Today, Independence Day, seems like a perfectly appropriate time to praise two war heroes: Lt. Commander John McCain, shot down in 1967 over North Vietnam by an enemy missile; and Army Captain (now General) Wesley Clark, shot four times three years later by a Viet Cong soldier.

You would think these two war heroes would have much in common, and that their close brushes with death would have created a bond, a personal attachment, a mutual respect, that would transcend the vulgar and intemperate clashes of politics. But such is not the case. On June 29, Clark appeared on “Face the Nation” and went after McCain’s military record, saying McCain’s heroic service does not qualify him to be commander in chief of the United States.

Clark continued by noting that even though McCain had commanded “a large Navy squadron,” it wasn’t a wartime squadron, and thus did not qualify as an “executive responsibility.” The moderator the show, Bob Schieffer, noted that Barack Obama, whom Clark supports, has no more executive credentials than does McCain, nor does he have any military experience. At this point Wesley replied, “Well, I don’t think riding in a fighter plane and getting shot down is a qualification to be president.”

Riding in a fighter plane? McCain was not “riding” in the sense that an airline passenger is passively looking out the window of a commercial jetliner. It takes a bit of courage to ne catapulted off the deck of an aircraft carrier and subsequently to manage a “controlled crash” when the plane is retrieved by the arresting gear. The flight deck of an aircraft carrier is just as dangerous in peacetime as it is during a war. After McCain was shot down, he guided his plane to a crash landing in a lake. Severely injured, he was captured and later tortured during his five years of captivity in a North Vietnamese prison.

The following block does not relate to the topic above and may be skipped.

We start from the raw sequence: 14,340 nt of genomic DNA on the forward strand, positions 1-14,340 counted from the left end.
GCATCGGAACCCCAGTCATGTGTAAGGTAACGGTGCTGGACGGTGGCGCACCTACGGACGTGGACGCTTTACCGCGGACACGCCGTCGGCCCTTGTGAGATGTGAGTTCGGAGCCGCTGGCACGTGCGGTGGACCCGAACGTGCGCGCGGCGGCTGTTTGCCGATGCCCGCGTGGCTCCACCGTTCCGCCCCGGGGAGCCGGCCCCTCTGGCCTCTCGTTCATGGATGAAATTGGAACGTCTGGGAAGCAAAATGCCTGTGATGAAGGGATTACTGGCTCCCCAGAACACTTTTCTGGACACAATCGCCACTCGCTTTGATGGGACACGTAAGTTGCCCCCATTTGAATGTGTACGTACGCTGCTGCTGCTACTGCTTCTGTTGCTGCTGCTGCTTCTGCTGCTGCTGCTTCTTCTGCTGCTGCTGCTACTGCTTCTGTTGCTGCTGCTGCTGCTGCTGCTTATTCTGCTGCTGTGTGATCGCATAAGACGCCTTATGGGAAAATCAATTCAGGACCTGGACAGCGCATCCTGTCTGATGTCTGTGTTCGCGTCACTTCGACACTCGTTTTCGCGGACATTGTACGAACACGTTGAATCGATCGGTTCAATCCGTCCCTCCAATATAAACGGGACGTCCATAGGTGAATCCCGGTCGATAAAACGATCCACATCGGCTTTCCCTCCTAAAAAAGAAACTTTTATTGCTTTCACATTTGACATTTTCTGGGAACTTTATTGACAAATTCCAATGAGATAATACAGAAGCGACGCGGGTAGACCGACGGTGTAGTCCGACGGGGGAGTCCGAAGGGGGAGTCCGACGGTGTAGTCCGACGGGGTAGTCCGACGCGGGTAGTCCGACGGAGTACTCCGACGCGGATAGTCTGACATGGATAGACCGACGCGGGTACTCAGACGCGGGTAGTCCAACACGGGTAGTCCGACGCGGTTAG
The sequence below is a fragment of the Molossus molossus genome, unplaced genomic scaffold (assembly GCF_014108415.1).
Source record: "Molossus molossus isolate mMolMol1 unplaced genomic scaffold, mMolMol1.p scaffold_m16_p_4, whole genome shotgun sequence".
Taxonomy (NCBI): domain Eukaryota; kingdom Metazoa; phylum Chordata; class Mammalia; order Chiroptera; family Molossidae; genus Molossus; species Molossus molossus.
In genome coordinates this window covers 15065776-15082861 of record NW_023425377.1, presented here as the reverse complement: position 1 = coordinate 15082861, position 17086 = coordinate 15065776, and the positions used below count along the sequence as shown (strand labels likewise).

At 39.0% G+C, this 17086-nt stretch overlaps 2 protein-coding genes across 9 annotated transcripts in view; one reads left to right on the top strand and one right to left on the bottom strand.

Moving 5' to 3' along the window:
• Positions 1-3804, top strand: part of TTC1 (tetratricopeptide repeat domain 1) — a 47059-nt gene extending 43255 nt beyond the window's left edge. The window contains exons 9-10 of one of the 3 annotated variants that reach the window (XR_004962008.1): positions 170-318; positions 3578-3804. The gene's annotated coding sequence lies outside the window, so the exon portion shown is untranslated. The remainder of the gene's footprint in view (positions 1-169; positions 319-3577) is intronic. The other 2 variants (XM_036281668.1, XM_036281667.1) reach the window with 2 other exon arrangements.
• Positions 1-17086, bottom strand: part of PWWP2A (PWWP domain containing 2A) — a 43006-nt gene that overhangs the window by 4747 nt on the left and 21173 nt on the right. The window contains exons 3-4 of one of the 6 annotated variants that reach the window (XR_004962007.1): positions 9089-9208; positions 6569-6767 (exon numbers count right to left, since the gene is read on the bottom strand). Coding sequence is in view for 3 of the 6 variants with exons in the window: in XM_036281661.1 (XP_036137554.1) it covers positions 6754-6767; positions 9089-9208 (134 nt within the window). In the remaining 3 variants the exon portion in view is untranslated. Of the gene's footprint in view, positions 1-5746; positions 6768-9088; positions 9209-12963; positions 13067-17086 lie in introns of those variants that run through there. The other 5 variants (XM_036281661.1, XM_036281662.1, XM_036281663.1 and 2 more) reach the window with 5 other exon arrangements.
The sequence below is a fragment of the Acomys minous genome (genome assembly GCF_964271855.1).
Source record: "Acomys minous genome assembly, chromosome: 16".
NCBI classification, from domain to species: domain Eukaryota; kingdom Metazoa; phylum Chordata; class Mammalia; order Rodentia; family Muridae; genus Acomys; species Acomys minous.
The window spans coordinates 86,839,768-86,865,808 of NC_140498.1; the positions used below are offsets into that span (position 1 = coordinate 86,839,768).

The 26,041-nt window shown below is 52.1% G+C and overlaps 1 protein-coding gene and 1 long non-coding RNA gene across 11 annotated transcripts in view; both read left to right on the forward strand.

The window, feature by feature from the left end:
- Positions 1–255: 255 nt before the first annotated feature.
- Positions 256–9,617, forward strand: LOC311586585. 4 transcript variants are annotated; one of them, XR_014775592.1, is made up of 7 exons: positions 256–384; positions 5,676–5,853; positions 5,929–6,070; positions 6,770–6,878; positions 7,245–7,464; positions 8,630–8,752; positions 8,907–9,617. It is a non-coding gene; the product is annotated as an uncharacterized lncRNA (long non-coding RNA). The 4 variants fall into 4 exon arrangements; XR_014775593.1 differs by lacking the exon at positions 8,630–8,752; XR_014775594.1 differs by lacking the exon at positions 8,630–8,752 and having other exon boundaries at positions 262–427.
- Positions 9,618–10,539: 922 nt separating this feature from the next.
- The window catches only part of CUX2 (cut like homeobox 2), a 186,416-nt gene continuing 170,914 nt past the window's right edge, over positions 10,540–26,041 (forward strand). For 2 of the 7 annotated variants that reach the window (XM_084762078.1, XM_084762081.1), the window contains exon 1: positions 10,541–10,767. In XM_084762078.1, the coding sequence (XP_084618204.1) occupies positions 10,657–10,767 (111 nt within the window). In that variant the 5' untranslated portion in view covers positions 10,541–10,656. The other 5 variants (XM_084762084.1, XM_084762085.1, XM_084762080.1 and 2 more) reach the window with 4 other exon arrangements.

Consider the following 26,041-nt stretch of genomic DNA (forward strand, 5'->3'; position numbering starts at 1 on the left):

While Clark paid slip sliding tribute to McCain, saying he honored McCain’s service as a prisoner of war. But what was left unsaid was McCain’s experience as a United States senator, his world travel in that capacity, and his presence on the Senate Armed Services Committee. It calls forth Alexander Pope’s expression “damning with faint praise” – the feebleness of Clark’s approval became a condemnation of McCain.

In addition to shooting himself in the foot, Clark showed, to quote Slate’s Fred Kaplan, that he is “politically tin-eared.” Many of Washington’s insiders were quick to counsel that disrespecting McCain’s war record is off limits and could result in a backlash that Clark could never anticipate. A headline in the Atlanta Journal-Constitution reads: “Wes Clark’s insult to John McCain.” Then there is the issue of Clark’s four stars versus McCain’s two and a half stripes. How can anyone that low in rank possibly have handled significant executive responsibility and major decision making?

Clark’s tunnel vision overlooks the fact that McCain has had far more experience in the U.S. Senate than does Barack Obama. Add to that the military experience which Obama lacks altogether. Clark was disrespecting McCain as far back as March (when he was supporting Hillary Clinton). Clark’s convoluted logic seems to presuppose that McCain could not deal with national strategic issues while Barak Obama could. Where is the reasoning in this assumption? If McCain and Obama stand on equal ground in terms of neither one having been president before, then it stands that McCain’s superior time as a senator, and his military experience, would put more points on his scorecard. McCain has never been accused of “insufficient patriotism” (Kaplan’s phrase) as has Obama. Kaplan also writes: “You might think that Clark would feel a warm comradeship with McCain, having fought the same war and faced death from the guns of the same enemy. A retired Army general who has known Clark for many years told me that he couldn’t understand why Clark would say such a thing. ‘The nightmare of every soldier over there was that we’d get captured. We all thought that would be worse than getting killed.’ Yet in another sense, the retired general understands Clark’s comments all too well. ‘The soldier’s attitude toward Navy aviators, Marine aviators, and Air Force aviators was that they flew their missions, then went back to the officer’s club for a nice dinner and a good night’s sleep, while we ate scraps and huddled under a tree in the jungle.’”

There are a number of issues which may keep some voters from casting their ballots for McCain in November: the scary state of the economy; the war in Iraq; McCain’s endorsement of tax cuts for the rich; and oil, oil oil. But John McCain’s heroism and what he contributed to his country in wartime is not an issue. General Wesley Clark needs to have someone explain this to him.


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